Tim Sway describes himself as an “upcyclist.” He creates furniture, musical instruments, and other objects from found and repurposed materials. Recently, he decided to try his hand at making an electric bass guitar out of a hollow core door. Here is the video of his first attempt.
I love the way that Tim is always willing to experiment, to try out different techniques and materials. And to make mistakes, to point them out, and to come up with new approaches based on those previous missteps.
In his first version of the bass, he used a cheap door that had a cardboard hollow core. He thought this would have the advantage of being lightweight. He also decided to try steaming some of the left-over veneer pieces to bend and glue along the edges to create the edging for the bass. He ended up getting a playable bass guitar, but the string/neck pressure on the body soon began to create failure in the instrument. The steam bending was also a bust as he was not successful in getting the material to bend around the tight curves he had introduced when cutting out the main body shape.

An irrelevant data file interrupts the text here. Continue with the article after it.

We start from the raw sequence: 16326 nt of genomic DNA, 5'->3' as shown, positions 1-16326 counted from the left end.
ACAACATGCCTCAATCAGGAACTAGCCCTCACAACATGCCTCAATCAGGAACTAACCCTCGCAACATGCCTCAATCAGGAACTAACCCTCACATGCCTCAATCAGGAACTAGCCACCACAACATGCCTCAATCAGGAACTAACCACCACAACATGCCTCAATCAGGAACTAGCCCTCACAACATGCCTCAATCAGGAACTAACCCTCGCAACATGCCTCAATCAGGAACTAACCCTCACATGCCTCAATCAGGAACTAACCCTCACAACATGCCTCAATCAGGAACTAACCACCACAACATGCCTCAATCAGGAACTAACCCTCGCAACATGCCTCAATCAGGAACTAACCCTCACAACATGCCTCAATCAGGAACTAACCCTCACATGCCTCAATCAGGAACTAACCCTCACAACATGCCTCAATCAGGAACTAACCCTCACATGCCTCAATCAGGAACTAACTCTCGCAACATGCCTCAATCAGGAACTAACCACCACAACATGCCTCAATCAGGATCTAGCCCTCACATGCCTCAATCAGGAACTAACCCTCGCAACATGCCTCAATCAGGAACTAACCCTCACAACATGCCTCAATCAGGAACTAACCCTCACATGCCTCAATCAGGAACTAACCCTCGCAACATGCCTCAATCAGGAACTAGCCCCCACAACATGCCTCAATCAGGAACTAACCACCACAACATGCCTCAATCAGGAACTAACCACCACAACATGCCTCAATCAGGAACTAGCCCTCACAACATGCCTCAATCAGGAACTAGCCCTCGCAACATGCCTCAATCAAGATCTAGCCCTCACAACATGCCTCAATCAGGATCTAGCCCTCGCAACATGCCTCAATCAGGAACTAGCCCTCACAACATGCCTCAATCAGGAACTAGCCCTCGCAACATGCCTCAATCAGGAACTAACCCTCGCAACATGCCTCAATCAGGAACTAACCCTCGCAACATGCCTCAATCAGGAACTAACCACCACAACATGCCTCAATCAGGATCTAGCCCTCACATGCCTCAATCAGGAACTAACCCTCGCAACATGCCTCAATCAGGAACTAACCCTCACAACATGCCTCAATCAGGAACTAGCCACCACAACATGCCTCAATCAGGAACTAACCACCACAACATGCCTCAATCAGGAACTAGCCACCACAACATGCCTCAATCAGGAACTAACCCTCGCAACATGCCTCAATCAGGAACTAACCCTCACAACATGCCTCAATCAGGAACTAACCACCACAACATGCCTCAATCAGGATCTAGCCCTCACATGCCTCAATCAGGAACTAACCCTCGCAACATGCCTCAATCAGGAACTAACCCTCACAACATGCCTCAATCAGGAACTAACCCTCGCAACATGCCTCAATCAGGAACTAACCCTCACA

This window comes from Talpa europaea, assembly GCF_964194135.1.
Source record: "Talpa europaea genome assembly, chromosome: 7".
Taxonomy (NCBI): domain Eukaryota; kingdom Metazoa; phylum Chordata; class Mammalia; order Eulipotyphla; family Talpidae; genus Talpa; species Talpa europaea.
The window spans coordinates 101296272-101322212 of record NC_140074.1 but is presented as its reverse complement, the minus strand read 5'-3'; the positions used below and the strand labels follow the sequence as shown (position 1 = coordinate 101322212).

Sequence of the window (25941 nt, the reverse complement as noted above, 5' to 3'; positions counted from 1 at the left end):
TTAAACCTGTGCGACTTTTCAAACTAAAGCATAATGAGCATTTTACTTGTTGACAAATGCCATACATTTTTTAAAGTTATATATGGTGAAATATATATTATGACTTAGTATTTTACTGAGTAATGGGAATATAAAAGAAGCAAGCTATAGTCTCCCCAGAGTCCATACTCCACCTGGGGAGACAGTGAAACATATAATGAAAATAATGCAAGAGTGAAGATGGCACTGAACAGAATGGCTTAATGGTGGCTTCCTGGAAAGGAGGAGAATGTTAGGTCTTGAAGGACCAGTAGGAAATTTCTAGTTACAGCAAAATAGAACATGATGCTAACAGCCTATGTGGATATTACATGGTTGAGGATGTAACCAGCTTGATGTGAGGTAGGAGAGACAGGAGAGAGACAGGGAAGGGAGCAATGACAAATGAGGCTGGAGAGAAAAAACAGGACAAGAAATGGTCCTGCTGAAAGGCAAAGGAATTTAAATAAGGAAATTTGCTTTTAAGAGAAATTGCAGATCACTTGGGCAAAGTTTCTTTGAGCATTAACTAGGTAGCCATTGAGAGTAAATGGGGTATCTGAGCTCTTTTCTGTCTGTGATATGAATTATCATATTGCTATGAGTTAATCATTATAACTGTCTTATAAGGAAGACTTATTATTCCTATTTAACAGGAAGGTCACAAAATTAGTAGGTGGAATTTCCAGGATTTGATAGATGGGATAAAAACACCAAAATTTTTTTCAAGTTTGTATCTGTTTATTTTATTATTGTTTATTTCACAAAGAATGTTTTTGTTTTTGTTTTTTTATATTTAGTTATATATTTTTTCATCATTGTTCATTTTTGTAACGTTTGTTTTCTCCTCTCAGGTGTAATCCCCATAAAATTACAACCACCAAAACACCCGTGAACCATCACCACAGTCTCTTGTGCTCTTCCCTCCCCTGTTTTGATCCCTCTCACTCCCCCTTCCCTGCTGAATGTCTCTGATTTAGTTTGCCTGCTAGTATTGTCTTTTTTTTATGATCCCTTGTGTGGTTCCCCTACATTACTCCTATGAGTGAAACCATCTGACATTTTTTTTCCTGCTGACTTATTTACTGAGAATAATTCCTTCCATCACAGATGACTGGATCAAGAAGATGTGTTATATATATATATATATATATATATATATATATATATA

He used old doorknob plates to create the mounting plates for the pick-up controls. He originally thought of also using door knobs as the control knobs on the bass, but they proved too heavy and awkward to use.
Applying what he learned from the first build, he created a second hollow core guitar which proved to be far more successful. He used a much higher quality cast-off hollow core that featured all wood in its core. He also didn’t bother to try and finish the edges this time, preferring to make it easy for people to identity the instrument as a former hollow core door.
If you’re unfamiliar with Tim and his work, here’s a little profile on CustomMade.Com.